Bob Lefsetz thinks I suck. Does he have a point?

For those of you who do not know who Bob Lefsetz is, he writes a newsletter that I am totally addicted to. Bob's focus is the music business but he adds a personal (and harumph-laden) touch that separates his musical missives from everyone else's. I really appreciate the guy.

But Bob Lefsetz thinks I suck.

Truth be told, Bob doesn't know me much at all. But I can infer from his writings that he thinks I suck because when I put my music out there, precious few listen and even fewer share it. And in Bob's world view, if you're putting it down but no one's picking it up (thank you, Beck, for that line) then you are just not good enough. 

I find this to be monumentally depressing because I think Bob might have a point. I mean, don't get me wrong, I like my music a lot, I think it's good, I pour my heart and soul into it and ruthlessly critique it before during and after I record it. I get the best musicians on the planet to play it for me. The engineer I work with is supernatural. And on and on and on. But there is no question that my music has failed to catch fire. So I have to ask myself why.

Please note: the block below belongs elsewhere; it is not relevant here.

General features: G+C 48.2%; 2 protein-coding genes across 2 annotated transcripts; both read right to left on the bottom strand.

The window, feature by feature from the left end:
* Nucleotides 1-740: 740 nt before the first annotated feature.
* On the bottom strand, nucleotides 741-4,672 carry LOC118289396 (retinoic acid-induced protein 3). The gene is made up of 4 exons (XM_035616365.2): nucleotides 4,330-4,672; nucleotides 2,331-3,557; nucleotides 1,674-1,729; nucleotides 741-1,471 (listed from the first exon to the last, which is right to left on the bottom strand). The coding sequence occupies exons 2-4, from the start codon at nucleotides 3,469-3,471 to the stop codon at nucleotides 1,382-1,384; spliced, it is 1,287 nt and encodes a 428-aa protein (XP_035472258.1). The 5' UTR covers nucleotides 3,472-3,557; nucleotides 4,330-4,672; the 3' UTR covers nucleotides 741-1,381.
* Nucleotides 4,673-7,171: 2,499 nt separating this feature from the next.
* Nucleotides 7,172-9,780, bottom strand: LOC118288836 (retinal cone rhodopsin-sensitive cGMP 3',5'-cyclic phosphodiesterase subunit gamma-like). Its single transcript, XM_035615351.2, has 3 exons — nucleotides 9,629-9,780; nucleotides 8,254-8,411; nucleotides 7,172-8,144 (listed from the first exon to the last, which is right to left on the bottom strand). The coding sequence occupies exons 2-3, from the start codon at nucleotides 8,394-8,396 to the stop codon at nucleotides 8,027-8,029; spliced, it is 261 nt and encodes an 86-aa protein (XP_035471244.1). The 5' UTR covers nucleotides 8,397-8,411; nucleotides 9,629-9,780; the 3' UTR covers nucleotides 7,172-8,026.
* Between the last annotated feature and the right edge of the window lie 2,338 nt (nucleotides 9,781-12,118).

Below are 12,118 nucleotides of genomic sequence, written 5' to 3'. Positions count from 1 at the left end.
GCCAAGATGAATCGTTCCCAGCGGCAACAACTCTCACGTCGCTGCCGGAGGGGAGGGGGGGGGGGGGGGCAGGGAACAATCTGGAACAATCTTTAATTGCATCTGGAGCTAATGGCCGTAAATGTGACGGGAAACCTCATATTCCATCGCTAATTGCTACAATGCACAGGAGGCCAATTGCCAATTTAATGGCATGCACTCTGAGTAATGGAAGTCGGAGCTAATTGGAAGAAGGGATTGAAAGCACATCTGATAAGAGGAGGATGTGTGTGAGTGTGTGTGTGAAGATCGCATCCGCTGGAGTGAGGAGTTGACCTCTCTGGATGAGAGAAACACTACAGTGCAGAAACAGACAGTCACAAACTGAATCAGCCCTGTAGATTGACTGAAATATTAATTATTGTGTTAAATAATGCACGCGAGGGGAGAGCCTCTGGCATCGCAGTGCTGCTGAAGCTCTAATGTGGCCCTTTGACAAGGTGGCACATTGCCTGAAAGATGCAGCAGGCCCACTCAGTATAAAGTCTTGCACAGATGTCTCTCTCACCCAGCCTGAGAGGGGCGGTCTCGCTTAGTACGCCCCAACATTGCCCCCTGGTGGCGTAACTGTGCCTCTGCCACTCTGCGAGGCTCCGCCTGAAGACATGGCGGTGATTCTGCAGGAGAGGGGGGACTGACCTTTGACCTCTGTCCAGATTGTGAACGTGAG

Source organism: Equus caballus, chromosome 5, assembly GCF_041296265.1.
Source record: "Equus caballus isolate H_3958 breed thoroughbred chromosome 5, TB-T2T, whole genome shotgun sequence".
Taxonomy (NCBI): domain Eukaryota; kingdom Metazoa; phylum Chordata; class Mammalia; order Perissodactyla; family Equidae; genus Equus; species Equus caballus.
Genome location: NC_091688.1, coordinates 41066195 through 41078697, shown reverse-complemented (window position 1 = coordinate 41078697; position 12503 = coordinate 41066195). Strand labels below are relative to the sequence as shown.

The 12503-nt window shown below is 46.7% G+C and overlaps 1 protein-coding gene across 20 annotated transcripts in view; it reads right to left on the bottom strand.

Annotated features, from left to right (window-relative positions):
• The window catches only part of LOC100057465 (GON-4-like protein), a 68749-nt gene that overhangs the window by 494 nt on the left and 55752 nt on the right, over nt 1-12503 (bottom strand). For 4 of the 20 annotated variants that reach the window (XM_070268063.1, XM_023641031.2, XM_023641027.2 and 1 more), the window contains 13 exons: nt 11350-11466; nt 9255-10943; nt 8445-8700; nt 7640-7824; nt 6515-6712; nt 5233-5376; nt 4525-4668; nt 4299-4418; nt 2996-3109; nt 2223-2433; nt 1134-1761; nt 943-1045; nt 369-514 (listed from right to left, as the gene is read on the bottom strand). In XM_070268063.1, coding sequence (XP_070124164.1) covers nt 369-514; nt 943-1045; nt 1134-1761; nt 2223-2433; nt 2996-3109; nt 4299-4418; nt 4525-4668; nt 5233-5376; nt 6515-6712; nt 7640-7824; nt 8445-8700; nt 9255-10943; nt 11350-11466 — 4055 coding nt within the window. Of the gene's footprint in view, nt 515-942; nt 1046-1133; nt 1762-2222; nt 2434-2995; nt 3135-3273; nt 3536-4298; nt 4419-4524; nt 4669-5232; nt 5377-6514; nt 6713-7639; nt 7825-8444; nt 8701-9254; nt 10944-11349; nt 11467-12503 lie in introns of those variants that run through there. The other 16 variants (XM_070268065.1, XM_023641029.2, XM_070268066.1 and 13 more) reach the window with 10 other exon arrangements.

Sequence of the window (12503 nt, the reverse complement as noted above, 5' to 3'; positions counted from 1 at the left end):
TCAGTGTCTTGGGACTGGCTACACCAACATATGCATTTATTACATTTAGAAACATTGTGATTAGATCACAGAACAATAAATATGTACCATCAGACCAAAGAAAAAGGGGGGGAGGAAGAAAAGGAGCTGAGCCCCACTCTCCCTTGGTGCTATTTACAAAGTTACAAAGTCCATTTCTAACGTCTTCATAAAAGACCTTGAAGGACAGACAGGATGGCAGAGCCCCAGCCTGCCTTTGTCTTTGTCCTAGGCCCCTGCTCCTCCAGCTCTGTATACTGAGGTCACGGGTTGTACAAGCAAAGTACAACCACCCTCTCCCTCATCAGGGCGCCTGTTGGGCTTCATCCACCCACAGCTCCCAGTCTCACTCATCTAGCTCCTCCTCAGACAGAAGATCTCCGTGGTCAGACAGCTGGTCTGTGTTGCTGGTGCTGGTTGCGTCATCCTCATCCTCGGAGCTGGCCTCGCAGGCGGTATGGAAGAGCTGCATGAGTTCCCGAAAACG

The most painless answer is that my music has just not been properly promoted. I mean, aside from a few Facebook posts, this blog/web site and a few feeble stabs at legal payola (Jango, etc.), I have not promoted my tunes at all. I intended to, I really did, but about a year before I finished my one and only album, my wife and I had twins, and about a year after my album release I returned to full-time work (I was out of the working world for about 6 years because of my brain injury). Time has not been on my side.

The most painful answer is, of course, that I suck. 

But I think the true answer lies somewhere in-between, and it's something Lefsetz writes about a lot. Because while no one ever got very far in music without promotion, being really great is also no guarantee of success. No, to my mind, the key ingredient in musical success -- and the one I'm missing -- is ruthless relentlessness. Ruthless because to make it in music you have to be ready to kill for it, not literally, but pretty close. You have to be ready to kill your relationship, your friendships, even yourself in that you have to be willing to lose parts of yourself in sacrifice to the music gods. And relentless because you can't ever stop -- or even slow down -- until you have "made it" and even then you take a break at the risk of your career because very, very few musicians are able to "come back".

And I am just not ruthlessly relentless about music. Which, when I tuck my kids into bed every night, I am thankful for. Because it might be okay if Bob thinks I suck, but it's not okay if my kids do.